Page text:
My Lords, one of the seldom-discussed reasons why Britain voted for Brexit is that we do not speak foreign languages. Our ignorance of continental languages, people, customs, habits and especially markets has made us carelessly complacent. We idly rely on speaking English fortissimo in brokering trade deals. The result? Our shameful balance of trade deficits. The supreme irony is that, when we leave the EU, English will remain the lingua franca binding the EU 27 as they circle the wagons against existential threats. There is slim hope that we will expand our linguistic capabilities as we become buccaneers trading those wider world markets. Does the Minister agree that our ropey language skills have weakened us when it comes to competing within the single market, and will do so again outside of it?
Our domestic failure to ready ourselves for the challenge of the modern world persists: look at the habitual, stumbling response to our poor productivity rates, where we lag behind the rest of the G7. Brexit is not a tailored response to our self-inflicted shortcomings, and that brings me to some practical concerns. Do we have sufficient skilled and experienced civil servants to conduct trade negotiations now and in the future? Have we hired Jonathan Faull, the former right-hand man of Michel Barnier, who will be conducting these conversations?
I know that in my own field of financial services, the Government are begging, borrowing and stealing financial experts from the City of London, at goodness knows what cost, while our civil servants’ negotiating skills in the art of trade have lain dormant for years. How are we to make up this shortfall in trade experts and at what cost? Indeed, what preparations are HMG undertaking to broaden and deepen those trading skills as we look to new markets round the world? Will the Minister say how much we have paid in hiring those financial and trade experts? Why could we not have done all this beforehand? As the noble Lord, Lord Lansley, said, when we were in the single market, why did we not make the effort to make it a proper, working single market?
For some years, I was your Lordships’ representative at the parliamentary conference of the World Trade Organization. Pascal Lamy was its fine director, but even his agile mind could not resolve the contradictions inherent in the bilateral, the plurilateral, or the multilateral paths of advancing world trade. However, the vagaries of WTO trading rules are the very pit into which we will slip if we fail to secure a deal with the remaining 27. Is that what we want? Is that what we really, really want? The WTO rules are a disgrace and a disaster. Parliament must have the final say on securing a deal if we are to be pitched into the WTO rules.
Here is the essence of what I want to say: what decisive advantage does HMG discern in embarking on this hard Brexit for the UK? I ask the Government to please spell it out. The White Paper is shifty, while the three Brexiteers retire daily from the fake advantages they hailed in the run-up to the referendum. The weekly £350 million for the NHS was the most evanescent of the will-o’-the-wisps cited by the leavers. We are buying a pig in a poke.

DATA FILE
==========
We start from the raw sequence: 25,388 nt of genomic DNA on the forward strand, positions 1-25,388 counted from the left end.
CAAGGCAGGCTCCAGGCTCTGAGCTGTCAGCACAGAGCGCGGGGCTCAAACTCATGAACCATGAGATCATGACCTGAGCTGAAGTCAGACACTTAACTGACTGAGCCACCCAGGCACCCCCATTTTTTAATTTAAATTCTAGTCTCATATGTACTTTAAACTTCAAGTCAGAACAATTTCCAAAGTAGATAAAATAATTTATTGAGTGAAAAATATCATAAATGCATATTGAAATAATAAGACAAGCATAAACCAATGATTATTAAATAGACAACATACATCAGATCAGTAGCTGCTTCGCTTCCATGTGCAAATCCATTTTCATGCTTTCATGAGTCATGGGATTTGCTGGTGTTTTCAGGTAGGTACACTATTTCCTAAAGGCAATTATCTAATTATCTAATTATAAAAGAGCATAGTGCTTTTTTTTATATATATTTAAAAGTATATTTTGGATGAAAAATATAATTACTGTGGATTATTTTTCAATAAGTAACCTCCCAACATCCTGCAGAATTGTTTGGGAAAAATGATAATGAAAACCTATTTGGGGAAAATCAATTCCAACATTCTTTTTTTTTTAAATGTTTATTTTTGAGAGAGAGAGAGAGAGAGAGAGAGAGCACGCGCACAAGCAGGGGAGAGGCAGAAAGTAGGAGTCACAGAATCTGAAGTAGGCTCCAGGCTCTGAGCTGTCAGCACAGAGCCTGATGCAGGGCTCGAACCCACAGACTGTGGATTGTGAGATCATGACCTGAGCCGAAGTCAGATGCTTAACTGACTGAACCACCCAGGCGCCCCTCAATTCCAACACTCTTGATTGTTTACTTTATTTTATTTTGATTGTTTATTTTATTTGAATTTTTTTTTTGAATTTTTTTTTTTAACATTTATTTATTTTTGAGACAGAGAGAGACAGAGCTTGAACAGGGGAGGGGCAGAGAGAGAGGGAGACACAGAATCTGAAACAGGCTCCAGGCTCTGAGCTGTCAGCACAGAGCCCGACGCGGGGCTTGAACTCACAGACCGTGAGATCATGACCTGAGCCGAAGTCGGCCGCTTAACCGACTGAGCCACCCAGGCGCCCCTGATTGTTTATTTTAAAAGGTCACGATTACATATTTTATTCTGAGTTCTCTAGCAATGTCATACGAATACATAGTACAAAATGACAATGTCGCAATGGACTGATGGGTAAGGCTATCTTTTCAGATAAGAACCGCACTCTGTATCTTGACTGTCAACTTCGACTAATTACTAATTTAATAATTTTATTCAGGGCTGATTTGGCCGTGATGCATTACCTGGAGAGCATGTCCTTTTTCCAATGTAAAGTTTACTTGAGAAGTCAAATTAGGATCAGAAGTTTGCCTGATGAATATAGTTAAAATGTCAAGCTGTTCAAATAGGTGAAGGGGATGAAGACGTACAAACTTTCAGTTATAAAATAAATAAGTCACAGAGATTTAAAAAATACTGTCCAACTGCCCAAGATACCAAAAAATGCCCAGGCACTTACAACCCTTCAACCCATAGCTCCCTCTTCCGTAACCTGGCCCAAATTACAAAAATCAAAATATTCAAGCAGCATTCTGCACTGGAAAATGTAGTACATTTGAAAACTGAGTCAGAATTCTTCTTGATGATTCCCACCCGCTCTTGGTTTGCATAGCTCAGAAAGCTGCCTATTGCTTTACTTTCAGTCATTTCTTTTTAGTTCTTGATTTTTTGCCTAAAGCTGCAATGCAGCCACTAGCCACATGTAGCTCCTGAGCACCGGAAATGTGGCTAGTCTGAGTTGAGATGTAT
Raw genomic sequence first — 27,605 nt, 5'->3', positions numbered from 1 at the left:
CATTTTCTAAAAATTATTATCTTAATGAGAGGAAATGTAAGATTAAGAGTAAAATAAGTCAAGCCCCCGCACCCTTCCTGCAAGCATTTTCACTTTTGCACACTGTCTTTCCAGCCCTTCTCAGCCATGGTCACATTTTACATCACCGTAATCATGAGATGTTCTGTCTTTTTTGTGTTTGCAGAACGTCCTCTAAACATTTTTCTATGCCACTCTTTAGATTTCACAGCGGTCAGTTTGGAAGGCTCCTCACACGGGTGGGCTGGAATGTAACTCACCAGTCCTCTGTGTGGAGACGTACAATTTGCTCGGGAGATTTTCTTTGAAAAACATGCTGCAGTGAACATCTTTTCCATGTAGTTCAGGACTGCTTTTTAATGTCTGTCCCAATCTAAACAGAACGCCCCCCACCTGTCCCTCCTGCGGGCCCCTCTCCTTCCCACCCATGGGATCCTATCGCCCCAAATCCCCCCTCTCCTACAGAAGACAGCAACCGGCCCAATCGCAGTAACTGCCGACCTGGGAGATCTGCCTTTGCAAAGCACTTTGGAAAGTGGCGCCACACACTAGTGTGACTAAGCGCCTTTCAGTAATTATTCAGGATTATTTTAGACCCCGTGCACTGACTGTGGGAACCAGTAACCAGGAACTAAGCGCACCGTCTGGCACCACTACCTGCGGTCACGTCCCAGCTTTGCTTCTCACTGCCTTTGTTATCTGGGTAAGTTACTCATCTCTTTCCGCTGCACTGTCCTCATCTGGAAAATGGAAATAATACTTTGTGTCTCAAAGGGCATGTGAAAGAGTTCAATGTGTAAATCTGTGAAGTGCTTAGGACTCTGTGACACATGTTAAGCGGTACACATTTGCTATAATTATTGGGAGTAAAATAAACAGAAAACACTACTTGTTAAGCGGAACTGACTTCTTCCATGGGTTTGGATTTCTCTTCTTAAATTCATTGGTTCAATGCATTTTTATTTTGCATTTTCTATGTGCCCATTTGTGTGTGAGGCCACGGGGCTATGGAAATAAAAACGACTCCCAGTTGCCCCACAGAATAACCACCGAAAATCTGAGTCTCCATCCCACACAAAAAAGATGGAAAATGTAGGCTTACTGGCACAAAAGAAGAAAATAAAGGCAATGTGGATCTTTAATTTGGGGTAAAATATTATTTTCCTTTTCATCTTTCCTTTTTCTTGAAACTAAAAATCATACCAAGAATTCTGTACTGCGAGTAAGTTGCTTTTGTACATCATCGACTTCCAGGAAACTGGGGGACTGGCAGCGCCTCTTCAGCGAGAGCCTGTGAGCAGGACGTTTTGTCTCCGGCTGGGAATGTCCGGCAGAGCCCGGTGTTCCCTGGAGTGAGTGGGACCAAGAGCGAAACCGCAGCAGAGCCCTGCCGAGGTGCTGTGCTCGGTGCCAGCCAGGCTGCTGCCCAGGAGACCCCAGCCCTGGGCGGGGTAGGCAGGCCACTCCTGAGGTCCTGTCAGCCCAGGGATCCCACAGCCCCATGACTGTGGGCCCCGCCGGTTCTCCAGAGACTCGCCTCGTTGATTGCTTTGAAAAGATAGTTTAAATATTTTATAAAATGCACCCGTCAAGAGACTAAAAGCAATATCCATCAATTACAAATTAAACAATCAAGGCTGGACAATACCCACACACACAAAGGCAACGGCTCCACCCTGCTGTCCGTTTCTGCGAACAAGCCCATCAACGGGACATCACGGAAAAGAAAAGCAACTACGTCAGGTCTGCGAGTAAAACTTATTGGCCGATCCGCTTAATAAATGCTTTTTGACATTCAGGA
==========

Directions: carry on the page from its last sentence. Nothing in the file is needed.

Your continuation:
Financial services is, as they say, my bag. Perhaps the Government might ponder the thoughts of your Lordships’ EU Financial Affairs Sub-Committee, which I had the honour to chair from 2010 to 2015. In its recent Brexit Report, it saw the City of London under threat from New York as well as the continental contenders such as Frankfurt and Paris, to which it was reported this morning that 1,000 employees of HSBC will repair. Why on earth are we imperilling the City of London’s pre-eminence as Europe’s global financial centre? Moreover, what will be the consequence to our domestic services industry of losing the London-based European Banking Authority, chaired by the excellent Andrea Enria? The consequence will be the loss of jobs and influence, but what is the gain?
So I will indeed do my patriotic duty and oppose this reckless, ill-thought-out plunge into the murky waters of illusory UK independence in a world of ever-increasing interdependence, the trading world. I was sent to the Lords to use my block, not to be part of the block vote of blind Brexiteers. I was sent here to think through and test Governments of all persuasions to think about their errors, missteps and policy stumbles, as were we all. Perhaps the Minister can explain how his many companions here and in the other place suddenly found themselves born-again leavers, no longer remainers. Are we not a representative democracy, where MPs think for themselves, as they have done on assisted dying and the bring-back-hanging debate? Referendums are reserved for Prime Ministers to wriggle out of their given responsibility to act in the best interests of the country.
Note, too, the Brexiteers’ lazy assertion that the Anglophone world will embrace us with open arms if we leave, but the Commonwealth is a small corner shop compared to the vibrant shopping mall of the EU single market. Holding hands with a rudderless President Trump will not make up for our wilful self-exclusion from the world’s biggest single market.